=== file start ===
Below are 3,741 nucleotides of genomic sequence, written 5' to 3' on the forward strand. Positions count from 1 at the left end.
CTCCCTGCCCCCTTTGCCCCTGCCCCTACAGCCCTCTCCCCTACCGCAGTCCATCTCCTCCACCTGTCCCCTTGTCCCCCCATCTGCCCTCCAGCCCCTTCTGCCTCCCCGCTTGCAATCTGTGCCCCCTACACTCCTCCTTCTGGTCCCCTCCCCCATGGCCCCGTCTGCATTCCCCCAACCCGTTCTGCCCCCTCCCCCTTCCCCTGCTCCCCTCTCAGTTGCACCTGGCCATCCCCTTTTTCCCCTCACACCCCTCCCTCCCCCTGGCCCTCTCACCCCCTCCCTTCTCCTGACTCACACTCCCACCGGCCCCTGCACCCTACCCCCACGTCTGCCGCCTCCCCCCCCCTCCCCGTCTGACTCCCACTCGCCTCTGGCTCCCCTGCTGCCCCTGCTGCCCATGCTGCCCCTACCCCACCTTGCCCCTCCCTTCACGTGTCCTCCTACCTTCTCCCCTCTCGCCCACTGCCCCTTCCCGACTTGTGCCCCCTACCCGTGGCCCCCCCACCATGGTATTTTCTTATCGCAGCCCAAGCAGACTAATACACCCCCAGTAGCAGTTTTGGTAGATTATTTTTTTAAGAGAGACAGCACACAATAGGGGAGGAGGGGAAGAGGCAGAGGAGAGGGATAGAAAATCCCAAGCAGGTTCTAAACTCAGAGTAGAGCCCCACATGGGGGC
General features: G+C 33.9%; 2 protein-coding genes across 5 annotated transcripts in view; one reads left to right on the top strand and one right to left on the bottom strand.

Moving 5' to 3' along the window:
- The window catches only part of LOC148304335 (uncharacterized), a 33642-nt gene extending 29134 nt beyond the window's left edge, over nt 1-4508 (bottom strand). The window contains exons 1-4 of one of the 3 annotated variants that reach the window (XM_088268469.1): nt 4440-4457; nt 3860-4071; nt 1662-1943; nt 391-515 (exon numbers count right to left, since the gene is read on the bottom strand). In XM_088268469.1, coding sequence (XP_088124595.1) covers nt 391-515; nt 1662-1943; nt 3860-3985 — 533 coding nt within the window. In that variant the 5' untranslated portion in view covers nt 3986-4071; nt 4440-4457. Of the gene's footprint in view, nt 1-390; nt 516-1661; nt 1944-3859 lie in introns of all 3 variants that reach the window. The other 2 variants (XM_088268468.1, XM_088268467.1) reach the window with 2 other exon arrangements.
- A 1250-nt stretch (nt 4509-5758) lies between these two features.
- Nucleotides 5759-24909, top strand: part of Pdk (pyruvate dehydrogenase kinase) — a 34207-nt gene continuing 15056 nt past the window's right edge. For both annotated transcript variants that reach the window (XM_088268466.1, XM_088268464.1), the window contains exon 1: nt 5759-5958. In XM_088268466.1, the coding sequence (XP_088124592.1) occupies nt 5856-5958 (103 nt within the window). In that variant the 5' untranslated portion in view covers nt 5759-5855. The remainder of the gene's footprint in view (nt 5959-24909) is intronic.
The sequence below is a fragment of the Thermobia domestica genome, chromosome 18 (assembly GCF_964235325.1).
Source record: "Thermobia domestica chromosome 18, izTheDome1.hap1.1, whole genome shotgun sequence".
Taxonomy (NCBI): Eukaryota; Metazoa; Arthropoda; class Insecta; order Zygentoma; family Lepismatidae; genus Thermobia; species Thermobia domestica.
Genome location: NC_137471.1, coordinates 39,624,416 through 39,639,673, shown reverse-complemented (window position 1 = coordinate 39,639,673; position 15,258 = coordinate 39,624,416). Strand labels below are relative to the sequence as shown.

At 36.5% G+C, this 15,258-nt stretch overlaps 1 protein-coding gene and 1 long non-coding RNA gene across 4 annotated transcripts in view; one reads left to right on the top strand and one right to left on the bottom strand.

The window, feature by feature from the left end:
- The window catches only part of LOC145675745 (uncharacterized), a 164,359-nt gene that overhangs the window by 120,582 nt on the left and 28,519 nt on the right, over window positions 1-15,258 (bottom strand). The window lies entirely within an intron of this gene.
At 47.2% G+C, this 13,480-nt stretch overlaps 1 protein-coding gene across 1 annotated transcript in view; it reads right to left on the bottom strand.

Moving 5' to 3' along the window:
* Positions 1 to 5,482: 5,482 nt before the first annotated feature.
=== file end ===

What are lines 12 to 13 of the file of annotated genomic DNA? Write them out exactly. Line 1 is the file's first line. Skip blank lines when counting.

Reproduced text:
At 36.5% G+C, this 15,258-nt stretch overlaps 1 protein-coding gene and 1 long non-coding RNA gene across 4 annotated transcripts in view; one reads left to right on the top strand and one right to left on the bottom strand.

The window, feature by feature from the left end: